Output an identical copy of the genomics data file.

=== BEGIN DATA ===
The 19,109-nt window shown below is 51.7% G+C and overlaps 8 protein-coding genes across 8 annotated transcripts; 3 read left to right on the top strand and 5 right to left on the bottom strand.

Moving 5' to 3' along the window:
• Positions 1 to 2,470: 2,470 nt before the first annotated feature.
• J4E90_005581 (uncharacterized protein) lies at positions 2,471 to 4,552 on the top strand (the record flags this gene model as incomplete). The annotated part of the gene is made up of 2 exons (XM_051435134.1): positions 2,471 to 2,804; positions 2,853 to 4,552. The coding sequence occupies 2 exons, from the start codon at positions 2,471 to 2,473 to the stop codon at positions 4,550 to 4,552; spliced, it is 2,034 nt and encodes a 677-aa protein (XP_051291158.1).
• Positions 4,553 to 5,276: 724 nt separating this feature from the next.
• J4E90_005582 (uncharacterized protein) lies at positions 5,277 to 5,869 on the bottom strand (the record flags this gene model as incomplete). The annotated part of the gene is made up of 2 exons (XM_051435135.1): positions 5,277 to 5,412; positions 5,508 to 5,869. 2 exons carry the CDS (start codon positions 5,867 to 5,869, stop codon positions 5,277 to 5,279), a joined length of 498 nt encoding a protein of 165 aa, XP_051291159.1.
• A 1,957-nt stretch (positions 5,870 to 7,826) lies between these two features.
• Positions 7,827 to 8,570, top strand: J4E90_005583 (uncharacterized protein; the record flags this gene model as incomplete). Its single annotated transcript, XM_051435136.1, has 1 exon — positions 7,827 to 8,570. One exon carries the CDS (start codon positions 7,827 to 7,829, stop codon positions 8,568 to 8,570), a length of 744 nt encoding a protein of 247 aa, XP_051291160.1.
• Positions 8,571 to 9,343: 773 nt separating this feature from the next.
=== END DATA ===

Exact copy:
The 19,109-nt window shown below is 51.7% G+C and overlaps 8 protein-coding genes across 8 annotated transcripts; 3 read left to right on the top strand and 5 right to left on the bottom strand.

Moving 5' to 3' along the window:
• Positions 1 to 2,470: 2,470 nt before the first annotated feature.
• J4E90_005581 (uncharacterized protein) lies at positions 2,471 to 4,552 on the top strand (the record flags this gene model as incomplete). The annotated part of the gene is made up of 2 exons (XM_051435134.1): positions 2,471 to 2,804; positions 2,853 to 4,552. The coding sequence occupies 2 exons, from the start codon at positions 2,471 to 2,473 to the stop codon at positions 4,550 to 4,552; spliced, it is 2,034 nt and encodes a 677-aa protein (XP_051291158.1).
• Positions 4,553 to 5,276: 724 nt separating this feature from the next.
• J4E90_005582 (uncharacterized protein) lies at positions 5,277 to 5,869 on the bottom strand (the record flags this gene model as incomplete). The annotated part of the gene is made up of 2 exons (XM_051435135.1): positions 5,277 to 5,412; positions 5,508 to 5,869. 2 exons carry the CDS (start codon positions 5,867 to 5,869, stop codon positions 5,277 to 5,279), a joined length of 498 nt encoding a protein of 165 aa, XP_051291159.1.
• A 1,957-nt stretch (positions 5,870 to 7,826) lies between these two features.
• Positions 7,827 to 8,570, top strand: J4E90_005583 (uncharacterized protein; the record flags this gene model as incomplete). Its single annotated transcript, XM_051435136.1, has 1 exon — positions 7,827 to 8,570. One exon carries the CDS (start codon positions 7,827 to 7,829, stop codon positions 8,568 to 8,570), a length of 744 nt encoding a protein of 247 aa, XP_051291160.1.
• Positions 8,571 to 9,343: 773 nt separating this feature from the next.